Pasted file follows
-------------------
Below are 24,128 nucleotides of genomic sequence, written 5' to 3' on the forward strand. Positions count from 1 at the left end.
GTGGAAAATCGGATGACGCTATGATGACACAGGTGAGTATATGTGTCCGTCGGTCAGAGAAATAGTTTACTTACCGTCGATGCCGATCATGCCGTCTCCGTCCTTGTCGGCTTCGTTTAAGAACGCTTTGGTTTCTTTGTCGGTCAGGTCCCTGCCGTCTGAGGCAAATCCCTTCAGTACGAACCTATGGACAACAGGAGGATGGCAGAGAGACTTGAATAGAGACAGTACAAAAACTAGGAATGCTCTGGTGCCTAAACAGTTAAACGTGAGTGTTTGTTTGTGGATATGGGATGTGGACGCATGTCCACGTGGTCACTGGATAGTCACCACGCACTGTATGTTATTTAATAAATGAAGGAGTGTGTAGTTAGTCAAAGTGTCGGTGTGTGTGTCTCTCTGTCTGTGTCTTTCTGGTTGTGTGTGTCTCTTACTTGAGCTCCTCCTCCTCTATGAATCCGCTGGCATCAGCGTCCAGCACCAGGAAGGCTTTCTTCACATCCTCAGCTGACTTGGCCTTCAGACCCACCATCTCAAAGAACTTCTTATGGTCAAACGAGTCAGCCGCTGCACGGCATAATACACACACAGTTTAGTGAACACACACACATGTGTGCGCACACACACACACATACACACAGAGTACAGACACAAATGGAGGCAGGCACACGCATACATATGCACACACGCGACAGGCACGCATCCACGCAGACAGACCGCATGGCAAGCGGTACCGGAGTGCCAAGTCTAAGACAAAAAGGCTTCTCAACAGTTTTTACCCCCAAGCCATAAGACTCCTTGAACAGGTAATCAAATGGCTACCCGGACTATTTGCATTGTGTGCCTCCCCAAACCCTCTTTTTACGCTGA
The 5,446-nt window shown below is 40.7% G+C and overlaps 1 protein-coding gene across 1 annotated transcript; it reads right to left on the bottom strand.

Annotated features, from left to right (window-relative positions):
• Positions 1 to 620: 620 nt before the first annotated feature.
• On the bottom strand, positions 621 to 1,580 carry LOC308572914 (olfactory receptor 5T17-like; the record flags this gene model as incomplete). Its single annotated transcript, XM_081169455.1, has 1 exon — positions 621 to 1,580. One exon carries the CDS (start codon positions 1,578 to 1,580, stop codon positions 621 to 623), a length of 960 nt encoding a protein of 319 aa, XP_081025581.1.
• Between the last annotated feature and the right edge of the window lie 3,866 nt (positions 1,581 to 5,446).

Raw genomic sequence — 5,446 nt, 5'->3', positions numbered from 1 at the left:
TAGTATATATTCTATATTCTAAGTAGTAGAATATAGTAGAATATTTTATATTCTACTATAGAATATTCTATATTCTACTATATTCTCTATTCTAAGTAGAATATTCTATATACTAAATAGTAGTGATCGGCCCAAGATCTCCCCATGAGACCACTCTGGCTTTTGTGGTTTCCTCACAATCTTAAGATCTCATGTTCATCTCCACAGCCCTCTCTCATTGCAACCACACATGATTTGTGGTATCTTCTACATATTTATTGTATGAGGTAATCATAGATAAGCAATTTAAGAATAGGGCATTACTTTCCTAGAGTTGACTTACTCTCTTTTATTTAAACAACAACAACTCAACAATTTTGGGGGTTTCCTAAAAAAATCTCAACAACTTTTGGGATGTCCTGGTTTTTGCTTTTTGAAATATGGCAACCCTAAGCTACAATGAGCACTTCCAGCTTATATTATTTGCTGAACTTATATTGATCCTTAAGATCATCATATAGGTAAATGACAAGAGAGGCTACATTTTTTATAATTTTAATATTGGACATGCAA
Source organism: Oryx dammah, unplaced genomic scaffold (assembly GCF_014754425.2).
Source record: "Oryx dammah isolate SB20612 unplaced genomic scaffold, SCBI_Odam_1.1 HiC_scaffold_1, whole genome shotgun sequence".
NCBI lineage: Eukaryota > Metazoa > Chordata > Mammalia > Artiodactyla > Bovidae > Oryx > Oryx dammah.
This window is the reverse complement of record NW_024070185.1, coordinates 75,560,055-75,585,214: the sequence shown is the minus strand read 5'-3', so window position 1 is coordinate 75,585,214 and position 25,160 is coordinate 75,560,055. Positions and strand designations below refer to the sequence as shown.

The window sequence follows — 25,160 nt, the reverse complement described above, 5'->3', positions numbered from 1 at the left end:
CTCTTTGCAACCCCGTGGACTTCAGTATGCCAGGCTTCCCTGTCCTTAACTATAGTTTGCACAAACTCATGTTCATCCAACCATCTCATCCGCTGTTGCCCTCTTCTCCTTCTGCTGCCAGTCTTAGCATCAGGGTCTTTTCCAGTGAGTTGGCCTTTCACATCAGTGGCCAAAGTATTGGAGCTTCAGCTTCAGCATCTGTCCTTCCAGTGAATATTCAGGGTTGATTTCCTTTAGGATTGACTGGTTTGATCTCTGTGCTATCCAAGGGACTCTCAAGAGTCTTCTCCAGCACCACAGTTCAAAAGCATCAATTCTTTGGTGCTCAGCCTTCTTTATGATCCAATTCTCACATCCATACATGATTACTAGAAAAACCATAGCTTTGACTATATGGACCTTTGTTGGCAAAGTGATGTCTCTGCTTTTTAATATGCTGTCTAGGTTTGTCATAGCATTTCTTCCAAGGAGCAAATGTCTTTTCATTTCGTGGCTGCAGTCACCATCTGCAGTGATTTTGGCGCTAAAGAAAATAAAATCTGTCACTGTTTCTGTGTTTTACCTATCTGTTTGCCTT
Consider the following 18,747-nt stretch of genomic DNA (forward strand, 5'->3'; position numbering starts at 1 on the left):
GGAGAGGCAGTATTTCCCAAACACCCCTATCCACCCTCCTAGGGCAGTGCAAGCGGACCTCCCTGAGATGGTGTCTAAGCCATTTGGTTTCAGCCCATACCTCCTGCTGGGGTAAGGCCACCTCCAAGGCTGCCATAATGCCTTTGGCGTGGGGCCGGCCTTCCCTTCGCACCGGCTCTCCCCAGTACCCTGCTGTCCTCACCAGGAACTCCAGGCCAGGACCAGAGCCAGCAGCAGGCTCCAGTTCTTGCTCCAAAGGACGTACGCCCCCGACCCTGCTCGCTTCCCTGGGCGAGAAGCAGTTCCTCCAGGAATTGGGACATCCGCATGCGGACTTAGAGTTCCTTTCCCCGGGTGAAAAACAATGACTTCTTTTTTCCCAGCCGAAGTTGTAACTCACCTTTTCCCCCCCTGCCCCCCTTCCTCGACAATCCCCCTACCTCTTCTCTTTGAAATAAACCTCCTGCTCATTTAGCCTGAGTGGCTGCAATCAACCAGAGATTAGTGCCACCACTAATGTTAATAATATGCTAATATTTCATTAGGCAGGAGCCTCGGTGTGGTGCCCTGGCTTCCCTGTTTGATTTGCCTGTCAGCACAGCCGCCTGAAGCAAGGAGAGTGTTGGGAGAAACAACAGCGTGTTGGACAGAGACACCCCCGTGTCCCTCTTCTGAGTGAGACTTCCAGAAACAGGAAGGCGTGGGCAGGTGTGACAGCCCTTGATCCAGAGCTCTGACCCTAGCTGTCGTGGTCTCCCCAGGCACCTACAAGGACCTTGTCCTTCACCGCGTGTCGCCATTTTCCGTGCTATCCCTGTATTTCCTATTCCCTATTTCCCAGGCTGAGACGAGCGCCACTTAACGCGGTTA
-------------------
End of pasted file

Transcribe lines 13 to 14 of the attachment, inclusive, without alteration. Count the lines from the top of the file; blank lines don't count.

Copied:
This window is the reverse complement of record NW_024070185.1, coordinates 75,560,055-75,585,214: the sequence shown is the minus strand read 5'-3', so window position 1 is coordinate 75,585,214 and position 25,160 is coordinate 75,560,055. Positions and strand designations below refer to the sequence as shown.

The window sequence follows — 25,160 nt, the reverse complement described above, 5'->3', positions numbered from 1 at the left end: